We typically have seminars on Wednesday at noon in Malone 228. All seminar announcements will be sent to the theory mailing list.

Speaker: David Harris

Affiliation: University of Maryland College Park

Title: Improved parallel algorithms for hypergraph maximal independent set

Abstract:

Finding a maximal independent set in hypergraphs has been a long-standing algorithmic challenge. The best parallel algorithm for hypergraphs of rank $r$ was developed by Beame

and Luby (1990) and Kelsen (1992), running in time roughly $(\log n)^{r!}$. This is in RNC for fixed $r$, but is still quite expensive. We improve on the analysis of Kelsen to

show that (a slight variant) of this algorithm runs in time $(\log n)^{2^r}$. We derandomize this algorithm to achieve a deterministic algorithm running in time $(\log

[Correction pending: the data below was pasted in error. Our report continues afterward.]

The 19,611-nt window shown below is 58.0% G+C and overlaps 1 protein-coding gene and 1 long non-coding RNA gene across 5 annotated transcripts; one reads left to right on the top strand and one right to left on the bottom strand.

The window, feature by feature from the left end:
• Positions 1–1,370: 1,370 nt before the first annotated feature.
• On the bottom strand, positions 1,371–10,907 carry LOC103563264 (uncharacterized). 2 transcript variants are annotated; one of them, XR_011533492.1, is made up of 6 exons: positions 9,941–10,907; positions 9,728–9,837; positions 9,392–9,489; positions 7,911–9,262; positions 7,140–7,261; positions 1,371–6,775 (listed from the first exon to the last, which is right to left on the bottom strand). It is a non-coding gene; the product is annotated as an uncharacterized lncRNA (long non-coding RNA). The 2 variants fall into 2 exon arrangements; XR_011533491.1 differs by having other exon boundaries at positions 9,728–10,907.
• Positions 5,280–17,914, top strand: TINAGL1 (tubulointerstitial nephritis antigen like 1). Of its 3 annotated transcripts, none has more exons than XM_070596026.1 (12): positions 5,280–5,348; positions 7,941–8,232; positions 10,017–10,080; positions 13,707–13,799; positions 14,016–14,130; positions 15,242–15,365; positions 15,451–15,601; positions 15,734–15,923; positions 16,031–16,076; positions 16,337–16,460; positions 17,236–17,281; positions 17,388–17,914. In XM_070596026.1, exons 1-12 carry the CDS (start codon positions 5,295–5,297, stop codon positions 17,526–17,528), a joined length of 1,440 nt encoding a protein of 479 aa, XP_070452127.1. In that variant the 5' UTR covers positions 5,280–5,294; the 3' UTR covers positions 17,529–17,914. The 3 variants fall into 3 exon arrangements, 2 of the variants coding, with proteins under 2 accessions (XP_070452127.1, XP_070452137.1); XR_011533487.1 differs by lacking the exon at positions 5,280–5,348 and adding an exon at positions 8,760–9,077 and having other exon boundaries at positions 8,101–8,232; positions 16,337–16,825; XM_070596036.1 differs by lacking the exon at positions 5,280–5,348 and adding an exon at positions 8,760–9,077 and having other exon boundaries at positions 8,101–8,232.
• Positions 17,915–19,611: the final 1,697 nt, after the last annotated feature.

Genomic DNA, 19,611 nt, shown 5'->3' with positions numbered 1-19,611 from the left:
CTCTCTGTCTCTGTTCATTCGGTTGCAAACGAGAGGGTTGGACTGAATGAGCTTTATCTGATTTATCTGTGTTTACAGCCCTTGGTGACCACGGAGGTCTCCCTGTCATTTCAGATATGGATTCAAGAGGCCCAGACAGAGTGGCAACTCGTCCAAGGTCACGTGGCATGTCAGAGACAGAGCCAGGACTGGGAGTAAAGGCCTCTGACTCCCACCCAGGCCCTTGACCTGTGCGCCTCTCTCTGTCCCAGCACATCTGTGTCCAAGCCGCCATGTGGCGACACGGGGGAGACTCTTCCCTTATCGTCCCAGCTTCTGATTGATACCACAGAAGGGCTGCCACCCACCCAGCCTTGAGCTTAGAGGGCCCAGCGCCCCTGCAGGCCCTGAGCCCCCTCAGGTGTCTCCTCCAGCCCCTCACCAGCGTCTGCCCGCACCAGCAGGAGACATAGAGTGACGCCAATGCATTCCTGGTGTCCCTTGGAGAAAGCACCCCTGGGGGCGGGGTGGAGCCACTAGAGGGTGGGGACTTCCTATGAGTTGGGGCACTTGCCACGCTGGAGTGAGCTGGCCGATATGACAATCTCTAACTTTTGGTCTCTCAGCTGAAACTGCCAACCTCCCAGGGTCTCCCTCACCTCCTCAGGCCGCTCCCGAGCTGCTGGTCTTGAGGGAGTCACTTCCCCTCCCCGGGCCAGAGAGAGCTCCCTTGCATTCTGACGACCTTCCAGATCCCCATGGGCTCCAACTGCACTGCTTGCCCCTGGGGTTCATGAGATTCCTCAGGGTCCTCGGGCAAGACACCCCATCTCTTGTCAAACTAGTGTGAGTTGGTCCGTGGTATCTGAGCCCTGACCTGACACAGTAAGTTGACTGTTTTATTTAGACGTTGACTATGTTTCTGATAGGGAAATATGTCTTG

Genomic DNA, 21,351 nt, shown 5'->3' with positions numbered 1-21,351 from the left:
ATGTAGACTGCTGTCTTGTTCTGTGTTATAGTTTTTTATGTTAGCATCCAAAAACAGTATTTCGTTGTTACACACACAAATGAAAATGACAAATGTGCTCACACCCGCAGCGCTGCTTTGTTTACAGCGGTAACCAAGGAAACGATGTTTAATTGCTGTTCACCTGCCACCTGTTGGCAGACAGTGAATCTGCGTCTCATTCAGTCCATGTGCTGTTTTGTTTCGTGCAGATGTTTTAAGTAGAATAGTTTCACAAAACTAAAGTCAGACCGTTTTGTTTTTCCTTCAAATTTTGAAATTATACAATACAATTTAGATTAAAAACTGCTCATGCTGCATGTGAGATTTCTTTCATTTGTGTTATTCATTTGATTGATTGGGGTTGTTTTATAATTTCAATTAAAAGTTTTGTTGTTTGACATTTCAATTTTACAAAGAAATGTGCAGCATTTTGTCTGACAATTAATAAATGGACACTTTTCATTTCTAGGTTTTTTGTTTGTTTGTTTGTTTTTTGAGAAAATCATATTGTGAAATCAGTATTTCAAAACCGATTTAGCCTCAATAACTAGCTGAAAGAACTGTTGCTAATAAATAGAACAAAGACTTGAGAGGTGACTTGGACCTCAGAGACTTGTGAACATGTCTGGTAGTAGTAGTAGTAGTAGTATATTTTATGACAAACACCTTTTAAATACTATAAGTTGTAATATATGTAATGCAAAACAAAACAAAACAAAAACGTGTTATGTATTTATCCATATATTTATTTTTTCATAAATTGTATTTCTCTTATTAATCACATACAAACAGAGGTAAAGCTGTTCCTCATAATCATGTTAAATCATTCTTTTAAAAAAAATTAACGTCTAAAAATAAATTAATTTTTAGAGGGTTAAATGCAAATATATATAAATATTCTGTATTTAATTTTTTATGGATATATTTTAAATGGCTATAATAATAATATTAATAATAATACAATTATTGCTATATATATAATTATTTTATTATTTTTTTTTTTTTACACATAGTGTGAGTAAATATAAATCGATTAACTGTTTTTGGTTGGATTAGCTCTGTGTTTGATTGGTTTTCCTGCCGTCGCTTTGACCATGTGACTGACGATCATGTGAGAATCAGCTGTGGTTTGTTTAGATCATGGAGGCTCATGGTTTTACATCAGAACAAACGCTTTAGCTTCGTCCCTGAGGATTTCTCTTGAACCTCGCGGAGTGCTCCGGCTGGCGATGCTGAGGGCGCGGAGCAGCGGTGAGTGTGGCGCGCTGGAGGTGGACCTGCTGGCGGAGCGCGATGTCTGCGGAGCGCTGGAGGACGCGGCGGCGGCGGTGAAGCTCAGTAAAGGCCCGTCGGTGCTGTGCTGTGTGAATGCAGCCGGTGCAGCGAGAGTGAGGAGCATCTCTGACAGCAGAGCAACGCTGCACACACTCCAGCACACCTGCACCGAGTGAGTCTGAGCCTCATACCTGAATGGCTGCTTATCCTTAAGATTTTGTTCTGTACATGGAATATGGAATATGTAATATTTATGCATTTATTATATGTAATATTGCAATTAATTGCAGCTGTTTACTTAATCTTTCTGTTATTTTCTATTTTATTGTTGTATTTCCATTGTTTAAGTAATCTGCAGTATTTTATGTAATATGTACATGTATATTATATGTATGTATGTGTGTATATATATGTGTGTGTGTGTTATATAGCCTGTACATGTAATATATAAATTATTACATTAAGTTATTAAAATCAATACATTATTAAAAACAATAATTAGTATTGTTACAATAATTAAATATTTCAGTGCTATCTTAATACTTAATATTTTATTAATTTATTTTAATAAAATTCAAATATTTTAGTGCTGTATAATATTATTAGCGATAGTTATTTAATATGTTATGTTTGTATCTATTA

n)^{2^{r+3}}$ using $m^{O(1)}$ processors.

Our analysis can also apply when $r$ is slowly growing; using this in conjunction with a strategy of Bercea et al. (2015) gives a deterministic algorithm running in time

$\exp(O(\log m/\log \log m))$. This is faster than the algorithm of Bercea et al, and in addition it is deterministic. In particular, this is sub-polynomial time for graphs with

$m \leq n^{o(\log \log n)}$ edges.

Speaker: Adam Smith

Affiliation: Penn State University.

Title: Privacy, Information and Generalization

Abstract:

Consider an agency holding a large database of sensitive personal

information — medical records, census survey answers, web search

records, or genetic data, for example. The agency would like to

discover and publicly release global characteristics of the data (say,

to inform policy or business decisions) while protecting the privacy

of individuals’ records. I will begin by discussing what makes this

problem difficult, and exhibit some of the nontrivial issues that

plague simple attempts at anonymization and aggregation. Motivated by

this, I will present differential privacy, a rigorous definition of

privacy in statistical databases that has received significant